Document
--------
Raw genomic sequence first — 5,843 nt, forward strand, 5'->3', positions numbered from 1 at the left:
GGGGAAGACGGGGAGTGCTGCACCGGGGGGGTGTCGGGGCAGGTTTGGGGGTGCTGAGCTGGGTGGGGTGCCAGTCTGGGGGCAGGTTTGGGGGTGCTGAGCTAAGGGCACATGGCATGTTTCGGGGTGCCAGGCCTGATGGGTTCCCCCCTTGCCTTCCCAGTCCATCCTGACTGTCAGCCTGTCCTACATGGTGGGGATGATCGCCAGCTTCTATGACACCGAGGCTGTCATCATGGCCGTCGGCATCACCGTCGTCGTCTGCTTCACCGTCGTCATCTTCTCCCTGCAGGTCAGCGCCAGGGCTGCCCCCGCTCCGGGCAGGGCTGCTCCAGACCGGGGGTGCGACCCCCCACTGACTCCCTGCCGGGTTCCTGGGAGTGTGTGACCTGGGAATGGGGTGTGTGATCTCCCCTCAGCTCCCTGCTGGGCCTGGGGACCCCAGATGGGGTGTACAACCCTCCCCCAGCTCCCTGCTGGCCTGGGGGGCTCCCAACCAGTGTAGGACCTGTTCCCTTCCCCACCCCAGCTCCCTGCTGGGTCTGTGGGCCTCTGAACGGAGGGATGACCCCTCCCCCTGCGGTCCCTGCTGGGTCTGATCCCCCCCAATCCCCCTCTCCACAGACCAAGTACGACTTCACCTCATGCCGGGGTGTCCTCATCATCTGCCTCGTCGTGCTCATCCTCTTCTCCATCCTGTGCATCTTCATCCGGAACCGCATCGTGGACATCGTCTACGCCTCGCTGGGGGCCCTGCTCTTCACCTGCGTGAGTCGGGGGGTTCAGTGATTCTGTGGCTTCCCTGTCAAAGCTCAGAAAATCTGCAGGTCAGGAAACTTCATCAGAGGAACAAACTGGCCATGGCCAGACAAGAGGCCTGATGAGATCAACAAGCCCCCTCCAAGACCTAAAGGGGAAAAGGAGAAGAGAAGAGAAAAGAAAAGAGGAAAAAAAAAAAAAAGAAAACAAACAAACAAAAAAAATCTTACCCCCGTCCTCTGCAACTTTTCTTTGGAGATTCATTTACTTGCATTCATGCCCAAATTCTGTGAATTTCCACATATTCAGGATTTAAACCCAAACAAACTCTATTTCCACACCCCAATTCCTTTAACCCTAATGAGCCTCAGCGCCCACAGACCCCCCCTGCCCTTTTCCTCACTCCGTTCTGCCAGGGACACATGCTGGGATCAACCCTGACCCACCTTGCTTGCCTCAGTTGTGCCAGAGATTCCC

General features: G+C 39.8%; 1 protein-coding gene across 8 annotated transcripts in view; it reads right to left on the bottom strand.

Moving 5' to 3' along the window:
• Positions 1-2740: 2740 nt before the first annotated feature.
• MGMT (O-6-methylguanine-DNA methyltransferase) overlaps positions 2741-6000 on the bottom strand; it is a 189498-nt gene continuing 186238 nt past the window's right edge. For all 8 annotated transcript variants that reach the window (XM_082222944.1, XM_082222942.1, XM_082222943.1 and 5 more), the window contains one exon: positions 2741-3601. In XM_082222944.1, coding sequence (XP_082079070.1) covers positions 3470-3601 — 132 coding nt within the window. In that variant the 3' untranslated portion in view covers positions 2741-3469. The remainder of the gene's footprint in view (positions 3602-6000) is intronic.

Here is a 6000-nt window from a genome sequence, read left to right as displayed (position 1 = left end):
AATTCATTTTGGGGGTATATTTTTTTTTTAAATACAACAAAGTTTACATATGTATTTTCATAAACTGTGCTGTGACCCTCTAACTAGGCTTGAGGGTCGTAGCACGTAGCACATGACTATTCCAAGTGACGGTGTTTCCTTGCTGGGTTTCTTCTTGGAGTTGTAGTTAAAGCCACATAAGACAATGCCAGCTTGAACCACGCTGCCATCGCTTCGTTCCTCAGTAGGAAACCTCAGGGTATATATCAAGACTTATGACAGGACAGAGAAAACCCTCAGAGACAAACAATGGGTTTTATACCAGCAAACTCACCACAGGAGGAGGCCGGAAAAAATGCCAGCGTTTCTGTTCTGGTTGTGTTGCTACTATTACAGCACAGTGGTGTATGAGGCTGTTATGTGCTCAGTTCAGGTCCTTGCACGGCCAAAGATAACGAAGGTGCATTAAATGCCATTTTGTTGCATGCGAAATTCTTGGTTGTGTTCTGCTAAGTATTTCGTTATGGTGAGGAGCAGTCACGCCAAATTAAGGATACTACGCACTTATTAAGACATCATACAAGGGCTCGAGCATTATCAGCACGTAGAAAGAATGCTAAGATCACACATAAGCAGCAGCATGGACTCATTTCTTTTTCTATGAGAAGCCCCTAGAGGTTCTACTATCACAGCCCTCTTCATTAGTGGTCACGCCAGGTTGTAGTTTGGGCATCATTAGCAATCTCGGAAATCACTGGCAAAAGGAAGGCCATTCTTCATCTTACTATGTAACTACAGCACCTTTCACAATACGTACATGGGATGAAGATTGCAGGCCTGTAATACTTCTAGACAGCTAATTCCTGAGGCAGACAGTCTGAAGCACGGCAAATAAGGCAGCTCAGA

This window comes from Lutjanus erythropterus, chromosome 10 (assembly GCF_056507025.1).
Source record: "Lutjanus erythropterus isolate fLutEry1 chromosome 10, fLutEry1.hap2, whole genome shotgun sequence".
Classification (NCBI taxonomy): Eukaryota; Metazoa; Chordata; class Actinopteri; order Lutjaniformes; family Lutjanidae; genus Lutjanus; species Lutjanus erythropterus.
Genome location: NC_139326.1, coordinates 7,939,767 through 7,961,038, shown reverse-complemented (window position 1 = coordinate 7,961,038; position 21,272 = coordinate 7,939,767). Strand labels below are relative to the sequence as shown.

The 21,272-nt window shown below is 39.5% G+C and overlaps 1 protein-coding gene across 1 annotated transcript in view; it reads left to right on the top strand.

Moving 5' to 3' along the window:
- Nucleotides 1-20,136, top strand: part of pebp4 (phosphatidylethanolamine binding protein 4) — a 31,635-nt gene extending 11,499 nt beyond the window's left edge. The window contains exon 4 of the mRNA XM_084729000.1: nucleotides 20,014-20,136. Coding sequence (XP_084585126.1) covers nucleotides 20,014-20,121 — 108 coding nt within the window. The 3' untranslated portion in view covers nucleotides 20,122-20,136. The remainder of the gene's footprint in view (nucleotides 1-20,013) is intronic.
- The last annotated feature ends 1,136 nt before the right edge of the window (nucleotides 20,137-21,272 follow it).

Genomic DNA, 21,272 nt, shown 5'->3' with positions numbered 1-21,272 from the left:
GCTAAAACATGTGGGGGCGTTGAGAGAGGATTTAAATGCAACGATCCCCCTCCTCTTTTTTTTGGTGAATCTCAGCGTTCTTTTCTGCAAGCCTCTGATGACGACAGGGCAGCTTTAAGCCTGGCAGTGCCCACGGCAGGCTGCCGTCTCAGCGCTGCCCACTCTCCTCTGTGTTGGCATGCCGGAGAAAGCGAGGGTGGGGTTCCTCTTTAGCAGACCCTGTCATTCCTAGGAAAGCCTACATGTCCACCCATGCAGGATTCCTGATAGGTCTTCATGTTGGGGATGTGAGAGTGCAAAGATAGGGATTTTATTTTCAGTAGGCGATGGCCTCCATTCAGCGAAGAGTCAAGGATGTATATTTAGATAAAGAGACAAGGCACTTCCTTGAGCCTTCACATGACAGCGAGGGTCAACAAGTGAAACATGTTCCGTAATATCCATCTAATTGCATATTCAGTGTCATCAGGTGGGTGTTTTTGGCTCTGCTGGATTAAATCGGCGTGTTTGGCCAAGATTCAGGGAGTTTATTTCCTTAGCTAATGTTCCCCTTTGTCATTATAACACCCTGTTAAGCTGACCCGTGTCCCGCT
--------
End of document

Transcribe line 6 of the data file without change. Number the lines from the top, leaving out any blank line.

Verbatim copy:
• MGMT (O-6-methylguanine-DNA methyltransferase) overlaps positions 2741-6000 on the bottom strand; it is a 189498-nt gene continuing 186238 nt past the window's right edge. For all 8 annotated transcript variants that reach the window (XM_082222944.1, XM_082222942.1, XM_082222943.1 and 5 more), the window contains one exon: positions 2741-3601. In XM_082222944.1, coding sequence (XP_082079070.1) covers positions 3470-3601 — 132 coding nt within the window. In that variant the 3' untranslated portion in view covers positions 2741-3469. The remainder of the gene's footprint in view (positions 3602-6000) is intronic.